A Socio-Political Critique of Barn Burning by William Faulkner

The main focus of the story is on the moral dilemmas confronting the young boy Sarty, who is torn apart between his loyalty to his violent and anti-social father and the tendency to abide by the norms of the society at large. But, around that scaffold, Faulkner builds his statements depicting serious discords within the American society. These aspects of the story are easy to miss if we pay attention only to the central theme of the story. There is also a tendency on part of a reader not to delve into uncomfortable issues and concepts. The remainder of the essay is an attempt to bring to the reader’s notice those apparently peripheral and implicit messages about the social realities of this era in American history. Though the story was set in the last decades of the 19th century, Faulkner wrote it following the Great Depression. So bringing to awareness the oppressive labor system and the suffering of underclass white workers who sold themselves in contracted servitude is an important motivation for the author. This is besides the primary theme depicting the mental conflict of Sarty Snopes.

The class distinction between the families of Major de Spain and Abner Snopes is illustrated by the material imagery that the author presents. A crowded grocery store/courthouse for a place of justice and an unpainted two-room cabin for a home contrasts sharply with the splendor of the grand mansion. Such differences are more telling in the possessions in those abodes. While the de Spain mansion is manifest with symbols of opulence – glittering chandeliers, gleaming gold frames, and curving carpeted stairs, the expensive French rug, etc., the Snopes’ possessions are what is rightly described as the “sorry residue of the dozen or more movings”. This includes a broken clock, a battered stove, beds and chairs that could collapse anytime, a worn-out broom and a battered lantern.

The oppression and cruelty to black Americans through the centuries had been well documented in Literature, but not so the equally deplorable conditions of the poorest of white Americans. Abner Snopes comments on the mansion as a product of “nigger sweat” and slave labor. He suggests that the status of poor whites is equal to that of blacks, if not on occasion worse, as in this particular case. He says, “Maybe it ain’t white enough yet to suit him. Maybe he wants some white sweat with it”. We can also trace contempt for blacks in his words, without any grounds to base such an attitude. This is obvious when he rebukes: “Get out of my way, nigger”. Ironic as it is, he also at times feels superior to them in spite of the pathetic condition of his own life. In fact, the black slave owned by de Spain wore better clothes and rode better horses than Snopes.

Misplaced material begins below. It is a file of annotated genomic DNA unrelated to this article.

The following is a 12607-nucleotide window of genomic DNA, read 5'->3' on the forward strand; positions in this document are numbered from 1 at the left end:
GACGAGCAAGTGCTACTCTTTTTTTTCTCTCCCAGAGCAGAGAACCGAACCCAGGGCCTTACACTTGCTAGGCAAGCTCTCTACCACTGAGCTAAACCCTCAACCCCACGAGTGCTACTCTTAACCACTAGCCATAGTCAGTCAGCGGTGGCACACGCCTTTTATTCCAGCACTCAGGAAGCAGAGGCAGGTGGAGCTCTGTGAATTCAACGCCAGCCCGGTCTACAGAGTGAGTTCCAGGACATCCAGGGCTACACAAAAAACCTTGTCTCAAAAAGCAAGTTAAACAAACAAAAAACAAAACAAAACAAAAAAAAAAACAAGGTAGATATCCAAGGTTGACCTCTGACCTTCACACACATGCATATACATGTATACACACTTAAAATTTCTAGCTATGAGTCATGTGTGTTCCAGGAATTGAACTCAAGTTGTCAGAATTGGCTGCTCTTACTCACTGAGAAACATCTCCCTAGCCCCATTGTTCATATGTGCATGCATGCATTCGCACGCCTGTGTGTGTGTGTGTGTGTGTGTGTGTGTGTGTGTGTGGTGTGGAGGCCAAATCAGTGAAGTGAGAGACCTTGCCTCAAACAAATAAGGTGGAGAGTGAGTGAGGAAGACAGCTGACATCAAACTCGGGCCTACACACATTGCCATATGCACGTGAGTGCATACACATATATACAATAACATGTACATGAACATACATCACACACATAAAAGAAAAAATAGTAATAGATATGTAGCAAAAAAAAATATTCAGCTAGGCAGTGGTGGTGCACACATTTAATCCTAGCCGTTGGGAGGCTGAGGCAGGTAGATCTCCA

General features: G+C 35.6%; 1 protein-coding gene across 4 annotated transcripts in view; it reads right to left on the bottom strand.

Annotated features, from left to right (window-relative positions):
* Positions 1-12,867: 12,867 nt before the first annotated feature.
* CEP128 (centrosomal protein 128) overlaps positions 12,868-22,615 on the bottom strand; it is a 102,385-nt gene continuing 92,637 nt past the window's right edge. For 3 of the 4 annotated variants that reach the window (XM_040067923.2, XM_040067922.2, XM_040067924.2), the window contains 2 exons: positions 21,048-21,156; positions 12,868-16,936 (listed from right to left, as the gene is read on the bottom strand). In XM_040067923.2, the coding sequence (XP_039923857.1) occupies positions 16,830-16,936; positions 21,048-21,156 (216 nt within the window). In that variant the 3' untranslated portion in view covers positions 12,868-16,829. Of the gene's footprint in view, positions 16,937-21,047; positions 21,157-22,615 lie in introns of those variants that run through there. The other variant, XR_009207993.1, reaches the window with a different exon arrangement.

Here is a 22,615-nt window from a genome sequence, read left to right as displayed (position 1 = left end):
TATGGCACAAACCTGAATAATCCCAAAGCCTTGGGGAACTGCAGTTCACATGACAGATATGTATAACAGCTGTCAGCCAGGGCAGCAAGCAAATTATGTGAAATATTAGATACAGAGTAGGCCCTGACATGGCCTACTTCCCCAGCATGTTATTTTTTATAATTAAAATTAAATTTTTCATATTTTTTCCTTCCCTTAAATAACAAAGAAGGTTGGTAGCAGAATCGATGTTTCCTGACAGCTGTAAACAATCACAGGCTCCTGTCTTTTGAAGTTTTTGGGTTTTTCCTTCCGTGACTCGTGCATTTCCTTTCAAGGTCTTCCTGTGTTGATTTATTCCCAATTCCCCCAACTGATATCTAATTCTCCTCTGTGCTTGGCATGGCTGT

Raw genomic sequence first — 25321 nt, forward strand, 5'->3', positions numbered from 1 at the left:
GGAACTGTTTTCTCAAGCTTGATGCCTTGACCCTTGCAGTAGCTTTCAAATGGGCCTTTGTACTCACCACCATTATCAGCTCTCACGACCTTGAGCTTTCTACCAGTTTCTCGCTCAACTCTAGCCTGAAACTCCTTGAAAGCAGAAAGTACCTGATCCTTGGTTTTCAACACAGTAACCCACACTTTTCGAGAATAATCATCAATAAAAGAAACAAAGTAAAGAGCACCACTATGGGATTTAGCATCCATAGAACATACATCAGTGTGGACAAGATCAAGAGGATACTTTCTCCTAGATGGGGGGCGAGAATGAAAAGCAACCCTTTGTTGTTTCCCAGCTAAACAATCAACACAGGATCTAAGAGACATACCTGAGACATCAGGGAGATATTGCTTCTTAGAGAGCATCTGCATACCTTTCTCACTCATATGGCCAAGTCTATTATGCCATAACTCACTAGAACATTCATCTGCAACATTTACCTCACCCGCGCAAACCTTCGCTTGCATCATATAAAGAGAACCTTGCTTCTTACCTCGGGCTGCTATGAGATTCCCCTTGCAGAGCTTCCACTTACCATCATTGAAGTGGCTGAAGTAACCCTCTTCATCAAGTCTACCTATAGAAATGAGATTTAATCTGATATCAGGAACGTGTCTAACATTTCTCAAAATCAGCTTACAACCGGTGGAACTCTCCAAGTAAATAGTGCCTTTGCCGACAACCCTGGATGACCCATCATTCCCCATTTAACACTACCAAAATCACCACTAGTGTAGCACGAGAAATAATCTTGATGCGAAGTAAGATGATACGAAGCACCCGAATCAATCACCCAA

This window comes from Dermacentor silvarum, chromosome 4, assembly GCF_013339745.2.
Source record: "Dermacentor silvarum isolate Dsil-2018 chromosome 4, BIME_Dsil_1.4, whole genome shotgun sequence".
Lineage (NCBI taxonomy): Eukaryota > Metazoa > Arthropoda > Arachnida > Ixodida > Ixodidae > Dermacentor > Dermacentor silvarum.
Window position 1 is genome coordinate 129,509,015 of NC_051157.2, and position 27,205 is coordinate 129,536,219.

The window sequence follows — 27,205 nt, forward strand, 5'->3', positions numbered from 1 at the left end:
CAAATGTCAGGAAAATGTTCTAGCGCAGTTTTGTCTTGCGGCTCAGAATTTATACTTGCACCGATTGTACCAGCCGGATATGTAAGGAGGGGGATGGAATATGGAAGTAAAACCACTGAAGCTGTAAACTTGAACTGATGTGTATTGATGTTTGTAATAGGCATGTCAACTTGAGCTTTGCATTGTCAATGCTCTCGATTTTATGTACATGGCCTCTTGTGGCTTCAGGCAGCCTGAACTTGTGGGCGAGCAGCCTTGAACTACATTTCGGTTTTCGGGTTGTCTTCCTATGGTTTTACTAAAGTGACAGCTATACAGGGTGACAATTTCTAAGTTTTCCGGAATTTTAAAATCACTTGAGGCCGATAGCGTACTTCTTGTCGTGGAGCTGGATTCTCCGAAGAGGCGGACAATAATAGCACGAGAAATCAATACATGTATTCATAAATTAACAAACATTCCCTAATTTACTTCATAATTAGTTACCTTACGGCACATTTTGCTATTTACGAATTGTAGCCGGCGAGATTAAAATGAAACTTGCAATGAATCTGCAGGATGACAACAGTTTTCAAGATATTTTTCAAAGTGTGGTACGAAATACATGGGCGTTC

At the time period when the story was set, the concept of “owning people” was quite common, though it would appear on the outside as a mutual agreement. This is evident in Abner Snopes’ description of Major de Spain as the “man that aims to begin tomorrow owning [my] body and soul for the next eight months”. While Snopes being physically and economically oppressed is one side of the story, the other side is that he is also an oppressor. He treats his wife and children harshly and endangers their survival due to his anti-social behavior. Here then is a case of what in sociology is called “the cycle of violence”. The perpetrator and the victim of violence are embodied in the same person.

Special treatment is meted out to the wealthy and the privileged class. When Major de Spain was sued by Snopes for claiming excess compensation for damaging the rug, de Spain “wore on his face an expression. . . of amazed unbelief . . .at the incredible circumstance of being used by one of his own tenants”. Snopes’ daring act had breached an implicit order of the society, and thus raised many an eyebrow, including that of the accused. This proves how wealth is more powerful than justice and the wealthy expect not to suffer any judicial retribution.

The concepts of “sharecropping” and “tenant farmer” were extremely disadvantageous for the workers. The economic and legal control exerted by the owners in this system of feudal privilege is highly repressive and leaves the tenants, in most cases “poor whites”, with no choice but to accept the imposed condition.

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